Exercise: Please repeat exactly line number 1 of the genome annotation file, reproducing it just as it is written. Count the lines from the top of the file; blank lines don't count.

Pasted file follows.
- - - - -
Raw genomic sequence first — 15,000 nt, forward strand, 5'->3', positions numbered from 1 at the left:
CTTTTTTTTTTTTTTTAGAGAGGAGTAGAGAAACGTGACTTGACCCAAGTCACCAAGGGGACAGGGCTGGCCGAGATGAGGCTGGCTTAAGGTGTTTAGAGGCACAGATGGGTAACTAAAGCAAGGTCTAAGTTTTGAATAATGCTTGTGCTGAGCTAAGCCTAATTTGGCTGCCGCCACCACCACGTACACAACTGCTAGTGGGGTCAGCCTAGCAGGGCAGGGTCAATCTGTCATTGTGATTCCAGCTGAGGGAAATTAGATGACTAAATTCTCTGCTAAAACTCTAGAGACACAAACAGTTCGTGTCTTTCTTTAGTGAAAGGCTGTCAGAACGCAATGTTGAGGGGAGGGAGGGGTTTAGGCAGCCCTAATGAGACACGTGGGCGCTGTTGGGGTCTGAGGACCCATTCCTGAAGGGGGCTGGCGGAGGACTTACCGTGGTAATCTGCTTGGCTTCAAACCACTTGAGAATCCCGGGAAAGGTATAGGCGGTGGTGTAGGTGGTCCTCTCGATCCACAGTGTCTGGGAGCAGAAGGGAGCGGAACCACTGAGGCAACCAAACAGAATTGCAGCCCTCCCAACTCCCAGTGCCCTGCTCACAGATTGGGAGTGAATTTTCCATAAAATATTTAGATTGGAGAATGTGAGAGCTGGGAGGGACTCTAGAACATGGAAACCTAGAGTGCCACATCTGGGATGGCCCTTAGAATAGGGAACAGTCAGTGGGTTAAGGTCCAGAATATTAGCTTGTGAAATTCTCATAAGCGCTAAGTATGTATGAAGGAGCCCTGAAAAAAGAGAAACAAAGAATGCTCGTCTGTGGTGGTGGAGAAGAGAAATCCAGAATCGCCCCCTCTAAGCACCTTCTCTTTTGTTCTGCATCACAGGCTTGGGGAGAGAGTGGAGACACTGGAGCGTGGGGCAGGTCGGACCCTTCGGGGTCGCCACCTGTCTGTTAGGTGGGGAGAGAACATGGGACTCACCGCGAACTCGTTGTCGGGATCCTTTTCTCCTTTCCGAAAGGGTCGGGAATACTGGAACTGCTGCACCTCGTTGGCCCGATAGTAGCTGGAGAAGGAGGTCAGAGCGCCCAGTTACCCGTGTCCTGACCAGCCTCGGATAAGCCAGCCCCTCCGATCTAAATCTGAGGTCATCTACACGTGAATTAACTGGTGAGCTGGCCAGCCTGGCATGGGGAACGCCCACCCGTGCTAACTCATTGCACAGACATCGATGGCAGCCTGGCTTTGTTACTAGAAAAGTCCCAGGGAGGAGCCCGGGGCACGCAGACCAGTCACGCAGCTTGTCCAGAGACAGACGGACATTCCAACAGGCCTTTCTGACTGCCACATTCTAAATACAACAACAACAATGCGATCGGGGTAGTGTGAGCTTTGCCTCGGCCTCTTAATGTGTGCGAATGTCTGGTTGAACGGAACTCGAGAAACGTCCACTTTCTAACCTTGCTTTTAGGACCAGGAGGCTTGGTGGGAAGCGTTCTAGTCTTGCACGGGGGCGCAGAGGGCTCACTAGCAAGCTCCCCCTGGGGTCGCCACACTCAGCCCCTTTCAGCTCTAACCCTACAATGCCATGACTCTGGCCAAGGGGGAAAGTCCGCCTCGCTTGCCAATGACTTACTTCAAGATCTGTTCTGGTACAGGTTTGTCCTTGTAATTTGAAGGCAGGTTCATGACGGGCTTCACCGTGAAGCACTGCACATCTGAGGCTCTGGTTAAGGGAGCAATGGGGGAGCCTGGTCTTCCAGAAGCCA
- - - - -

Raw genomic sequence first — 15,000 nt, forward strand, 5'->3', positions numbered from 1 at the left: